From Wikipedia

Sheer - The straight or curved line of the deck line; curvature of the lines of a vessel toward the bow and stern.

Sheer Plan - A vertical longitudinal centre line section of a vessel.

The gunwale (pronounced /ˈ¨Àʌnəl/ "gunnel" to rhyme with "tunnel") is a nautical term describing the top edge of the side of a boat.
Wale is the same word as the skin injury, a weal, which, too, forms a ridge. Originally the gunwale was the "Gun ridge" on a sailing warship. This represented the strengthening wale or structural band added to the design of the ship, at and above the level of a gun deck. It was designed to accommodate the stresses imposed by the use of artillery.

In wooden boats, the gunwale remained, mounted inboard of the sheer strake, regardless of the use of gunnery. In modern boats, it is the top edge of the side where there is usually some form of stiffening.

Alastair17-Mar-2009    Edit    Delete 
Re: RL24 Hiking Rule
Very strange but every boat that I ever built left the factory with a sheer line, and if you wish to belabour this point take it up with Google, and sorry but my boats were built without a gunwale as a strengthening piece, only some Teak or Alloy extrusion capping to cover the hull- deck joint. Hence the term sheer moulding or trim.
Rob Legg18-Mar-2009    Edit    Delete 
Re: RL24 Hiking Rule

I standby what I said in my original post that the words used in drafting the hiking rule are substandard. All class rules for sailing boats must be clear and concise and not create one iota of confusion.

I dug out my copy of the American Bureau of Shipping Standard for Reinforced Plastic Vessel --- 1978 (just a wee bit out of date) and they define the sheer line (not shearline) as being and I quote: For the purpose of these Rules, the sheer line is the line of intersection between the side of the vessel and the top of a deck.

So if we use the term sheer line as against gunwale, we just run a perpendicular line up from the hull and not the rubbing strake because that is part of the gunwale, you will then see that the hiking method in the photo is not in compliance with the class rules.

In engineering terms all flanges are structural stiffeners especially against external pressure. The joining flange between the deck moulding and the hull moulding along with any bog, pop rivets alloy extrusion or teak rubbing strake is a stiffener and this in my opinion makes the deck to hull joining flange a gunwale.

I had a look at a wooden boat book from USA and I see that they use the word sheer when referring to the deck and hull join in hard chined boats. It goes keel, chine and sheer so I am thinking that drawing you showed was probably a USA designed boat.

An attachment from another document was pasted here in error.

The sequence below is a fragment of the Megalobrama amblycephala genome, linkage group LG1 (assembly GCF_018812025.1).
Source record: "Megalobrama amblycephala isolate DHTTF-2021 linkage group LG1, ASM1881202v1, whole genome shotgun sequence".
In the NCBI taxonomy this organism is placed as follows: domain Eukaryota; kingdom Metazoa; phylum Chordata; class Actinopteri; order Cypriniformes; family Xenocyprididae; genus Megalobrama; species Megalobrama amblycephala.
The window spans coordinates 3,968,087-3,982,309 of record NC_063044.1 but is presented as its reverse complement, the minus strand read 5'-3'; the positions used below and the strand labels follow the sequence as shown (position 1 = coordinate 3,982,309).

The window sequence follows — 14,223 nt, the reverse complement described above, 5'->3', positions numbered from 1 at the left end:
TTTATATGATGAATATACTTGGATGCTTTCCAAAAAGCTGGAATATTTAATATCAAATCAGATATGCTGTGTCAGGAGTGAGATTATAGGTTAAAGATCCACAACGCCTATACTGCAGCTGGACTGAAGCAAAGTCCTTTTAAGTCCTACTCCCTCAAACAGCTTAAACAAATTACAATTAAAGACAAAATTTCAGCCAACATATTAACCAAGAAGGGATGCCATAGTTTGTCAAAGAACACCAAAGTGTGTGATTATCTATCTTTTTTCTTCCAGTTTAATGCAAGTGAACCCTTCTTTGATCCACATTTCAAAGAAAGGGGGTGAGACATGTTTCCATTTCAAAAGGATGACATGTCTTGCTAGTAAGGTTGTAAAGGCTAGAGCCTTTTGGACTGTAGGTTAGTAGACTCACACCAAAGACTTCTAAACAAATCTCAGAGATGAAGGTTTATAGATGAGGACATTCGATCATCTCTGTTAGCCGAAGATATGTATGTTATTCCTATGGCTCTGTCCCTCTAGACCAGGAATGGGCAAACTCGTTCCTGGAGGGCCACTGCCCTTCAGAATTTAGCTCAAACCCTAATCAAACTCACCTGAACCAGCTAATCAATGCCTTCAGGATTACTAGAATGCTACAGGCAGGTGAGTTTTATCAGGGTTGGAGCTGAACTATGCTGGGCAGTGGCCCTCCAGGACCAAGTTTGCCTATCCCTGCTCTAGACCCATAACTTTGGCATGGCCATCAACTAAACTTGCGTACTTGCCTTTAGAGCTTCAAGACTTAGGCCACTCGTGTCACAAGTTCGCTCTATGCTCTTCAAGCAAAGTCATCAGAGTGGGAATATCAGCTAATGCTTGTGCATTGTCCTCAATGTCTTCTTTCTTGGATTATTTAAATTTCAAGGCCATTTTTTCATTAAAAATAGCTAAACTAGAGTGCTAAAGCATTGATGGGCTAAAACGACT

Rob, I will finish off by saying that all the above is just nit picking and bit of a waste of time and takes us away from the real problem facing many RL 24 racers. Our national CBH number is based on the performance of our top boats that appear to have resorted to using this ridiculous form of hiking for a trailer yacht. They must realise that their actions will have an affect on the performance of the not so fit RL 24 racers in any mixed CBH racing who, cannot hike in this fashion. No wonder the Queensland RL 24 owners are moving over to performance handicapping and away from CBH racing.

Alastair18-Mar-2009    Edit    Delete 
Re: RL24 Hiking Rule
You will be pleased to know that permission has been granted by "Australian Sailing" to make use of that photograph of "Ohau rua" at Geelong, and I am sure that Keith will make use of it in the near future

I can not comment on the hiking style of "Ohau rua" except to say it is very much a family boat, each member with their own hiking style and I admire the ability of that mainsheet hand to be able to do what I can no longer do, and isnt that what trailer sailers are about? you see I really put my foot in it last year when I commented on a photograph taken at the Bay to Bay race. I remarked that the forward hand of a certain boat would do a lot better if he concentrated on watching his spinnaker instead of the beer in his hand, not knowing that the boat had already crossed the line.

As a matter of interest I was talking to the chap that had the extrusions made that were used around the sheer line of the 24s, and he insisted that the extrusion was a "Fender" extrusion but he did agree that it was for covering covering an ugly weld between the hull and deck on the sheer line of his boats.